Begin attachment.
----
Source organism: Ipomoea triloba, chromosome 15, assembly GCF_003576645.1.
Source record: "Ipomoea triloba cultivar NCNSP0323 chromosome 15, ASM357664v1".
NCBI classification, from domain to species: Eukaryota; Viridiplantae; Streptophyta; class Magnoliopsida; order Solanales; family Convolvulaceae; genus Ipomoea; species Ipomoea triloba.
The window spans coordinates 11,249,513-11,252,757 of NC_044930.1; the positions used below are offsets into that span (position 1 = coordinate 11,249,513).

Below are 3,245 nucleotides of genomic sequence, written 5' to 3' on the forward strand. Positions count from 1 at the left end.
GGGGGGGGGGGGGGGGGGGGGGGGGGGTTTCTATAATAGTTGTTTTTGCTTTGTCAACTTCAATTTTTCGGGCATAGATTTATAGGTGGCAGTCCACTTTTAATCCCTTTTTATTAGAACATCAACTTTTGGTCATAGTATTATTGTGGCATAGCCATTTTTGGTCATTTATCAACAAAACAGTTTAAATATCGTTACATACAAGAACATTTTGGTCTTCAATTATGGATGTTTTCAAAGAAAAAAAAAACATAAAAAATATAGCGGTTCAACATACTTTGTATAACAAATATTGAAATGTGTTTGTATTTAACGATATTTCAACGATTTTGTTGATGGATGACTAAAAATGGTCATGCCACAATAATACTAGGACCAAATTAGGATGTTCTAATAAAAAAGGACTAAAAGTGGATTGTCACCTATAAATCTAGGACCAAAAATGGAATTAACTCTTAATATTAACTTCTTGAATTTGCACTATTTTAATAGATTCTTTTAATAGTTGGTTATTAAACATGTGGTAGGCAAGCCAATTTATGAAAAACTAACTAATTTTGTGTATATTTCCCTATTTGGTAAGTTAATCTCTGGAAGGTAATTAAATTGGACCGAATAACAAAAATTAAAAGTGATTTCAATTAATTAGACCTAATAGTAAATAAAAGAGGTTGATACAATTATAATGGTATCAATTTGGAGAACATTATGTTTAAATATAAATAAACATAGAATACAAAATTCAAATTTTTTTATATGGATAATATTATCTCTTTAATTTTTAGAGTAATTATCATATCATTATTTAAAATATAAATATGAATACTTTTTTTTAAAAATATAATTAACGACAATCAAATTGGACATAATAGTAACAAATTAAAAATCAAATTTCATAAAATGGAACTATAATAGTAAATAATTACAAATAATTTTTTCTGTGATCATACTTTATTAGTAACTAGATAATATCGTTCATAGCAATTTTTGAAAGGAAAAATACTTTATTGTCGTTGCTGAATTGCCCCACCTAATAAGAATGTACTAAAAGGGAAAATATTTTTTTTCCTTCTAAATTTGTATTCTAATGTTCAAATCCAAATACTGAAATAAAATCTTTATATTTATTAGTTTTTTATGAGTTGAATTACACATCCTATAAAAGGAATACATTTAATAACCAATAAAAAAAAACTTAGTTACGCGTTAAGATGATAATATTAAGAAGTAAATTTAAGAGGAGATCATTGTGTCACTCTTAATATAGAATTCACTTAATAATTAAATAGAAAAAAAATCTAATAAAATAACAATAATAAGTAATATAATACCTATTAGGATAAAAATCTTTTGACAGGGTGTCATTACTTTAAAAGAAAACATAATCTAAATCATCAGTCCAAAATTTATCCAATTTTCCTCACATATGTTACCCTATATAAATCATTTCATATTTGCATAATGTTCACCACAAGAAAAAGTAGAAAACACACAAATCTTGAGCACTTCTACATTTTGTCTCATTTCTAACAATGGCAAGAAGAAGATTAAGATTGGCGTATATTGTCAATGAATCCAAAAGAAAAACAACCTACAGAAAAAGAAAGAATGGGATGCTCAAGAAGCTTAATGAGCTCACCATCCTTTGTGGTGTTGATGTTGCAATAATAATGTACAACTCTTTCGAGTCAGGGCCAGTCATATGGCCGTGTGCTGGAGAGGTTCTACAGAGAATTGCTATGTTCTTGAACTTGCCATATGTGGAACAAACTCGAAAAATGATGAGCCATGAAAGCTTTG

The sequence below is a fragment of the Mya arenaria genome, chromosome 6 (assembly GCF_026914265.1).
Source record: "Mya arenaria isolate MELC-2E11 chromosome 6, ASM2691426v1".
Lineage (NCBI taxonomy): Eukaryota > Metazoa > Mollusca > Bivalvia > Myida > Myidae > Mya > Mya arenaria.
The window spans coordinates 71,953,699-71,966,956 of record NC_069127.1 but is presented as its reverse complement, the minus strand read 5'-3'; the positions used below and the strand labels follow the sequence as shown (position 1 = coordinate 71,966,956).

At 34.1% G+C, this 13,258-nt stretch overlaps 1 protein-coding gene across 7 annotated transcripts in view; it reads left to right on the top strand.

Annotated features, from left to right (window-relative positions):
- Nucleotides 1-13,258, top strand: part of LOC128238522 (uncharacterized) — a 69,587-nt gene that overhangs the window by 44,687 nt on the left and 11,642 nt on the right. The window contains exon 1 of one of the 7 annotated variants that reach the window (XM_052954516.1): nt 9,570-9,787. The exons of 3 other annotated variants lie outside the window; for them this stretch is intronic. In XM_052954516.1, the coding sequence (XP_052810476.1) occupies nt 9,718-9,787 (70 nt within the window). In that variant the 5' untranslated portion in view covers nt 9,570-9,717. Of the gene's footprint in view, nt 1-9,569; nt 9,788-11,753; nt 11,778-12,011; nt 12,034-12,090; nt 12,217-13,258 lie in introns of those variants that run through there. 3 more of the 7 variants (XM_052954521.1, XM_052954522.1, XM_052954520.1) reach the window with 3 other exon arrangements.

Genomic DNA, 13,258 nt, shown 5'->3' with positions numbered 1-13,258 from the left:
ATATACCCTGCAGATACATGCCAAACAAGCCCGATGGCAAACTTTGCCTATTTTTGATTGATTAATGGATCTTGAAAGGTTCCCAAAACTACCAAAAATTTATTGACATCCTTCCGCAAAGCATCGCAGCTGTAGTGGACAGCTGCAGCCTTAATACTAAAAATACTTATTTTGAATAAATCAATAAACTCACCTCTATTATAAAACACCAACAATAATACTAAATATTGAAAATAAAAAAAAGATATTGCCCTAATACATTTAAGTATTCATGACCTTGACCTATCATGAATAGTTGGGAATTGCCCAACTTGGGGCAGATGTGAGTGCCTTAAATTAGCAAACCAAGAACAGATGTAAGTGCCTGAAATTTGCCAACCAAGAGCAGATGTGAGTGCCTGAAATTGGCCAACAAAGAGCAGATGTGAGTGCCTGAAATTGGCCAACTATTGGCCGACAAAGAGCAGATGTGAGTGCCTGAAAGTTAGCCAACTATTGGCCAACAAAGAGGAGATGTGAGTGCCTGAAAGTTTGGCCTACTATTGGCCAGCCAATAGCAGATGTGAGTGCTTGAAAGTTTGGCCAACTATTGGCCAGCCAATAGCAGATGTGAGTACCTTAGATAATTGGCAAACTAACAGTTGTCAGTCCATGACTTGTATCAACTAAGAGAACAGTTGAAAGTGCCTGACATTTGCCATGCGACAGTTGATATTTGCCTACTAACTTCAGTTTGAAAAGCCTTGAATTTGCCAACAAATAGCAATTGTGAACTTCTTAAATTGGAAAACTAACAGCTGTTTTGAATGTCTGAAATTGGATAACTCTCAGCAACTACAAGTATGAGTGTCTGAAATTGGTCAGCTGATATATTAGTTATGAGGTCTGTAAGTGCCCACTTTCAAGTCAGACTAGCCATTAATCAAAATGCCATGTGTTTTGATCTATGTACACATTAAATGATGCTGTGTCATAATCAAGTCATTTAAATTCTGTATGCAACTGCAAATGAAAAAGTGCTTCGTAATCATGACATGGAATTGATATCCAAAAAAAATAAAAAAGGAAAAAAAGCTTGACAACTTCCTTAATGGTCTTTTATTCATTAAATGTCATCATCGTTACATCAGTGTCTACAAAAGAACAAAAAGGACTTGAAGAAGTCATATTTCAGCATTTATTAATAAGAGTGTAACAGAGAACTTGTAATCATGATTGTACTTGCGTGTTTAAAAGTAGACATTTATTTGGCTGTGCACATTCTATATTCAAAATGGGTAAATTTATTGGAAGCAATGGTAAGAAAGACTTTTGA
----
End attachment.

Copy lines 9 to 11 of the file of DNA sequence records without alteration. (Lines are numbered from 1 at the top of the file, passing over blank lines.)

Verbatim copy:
Lineage (NCBI taxonomy): Eukaryota > Metazoa > Mollusca > Bivalvia > Myida > Myidae > Mya > Mya arenaria.
The window spans coordinates 71,953,699-71,966,956 of record NC_069127.1 but is presented as its reverse complement, the minus strand read 5'-3'; the positions used below and the strand labels follow the sequence as shown (position 1 = coordinate 71,966,956).

At 34.1% G+C, this 13,258-nt stretch overlaps 1 protein-coding gene across 7 annotated transcripts in view; it reads left to right on the top strand.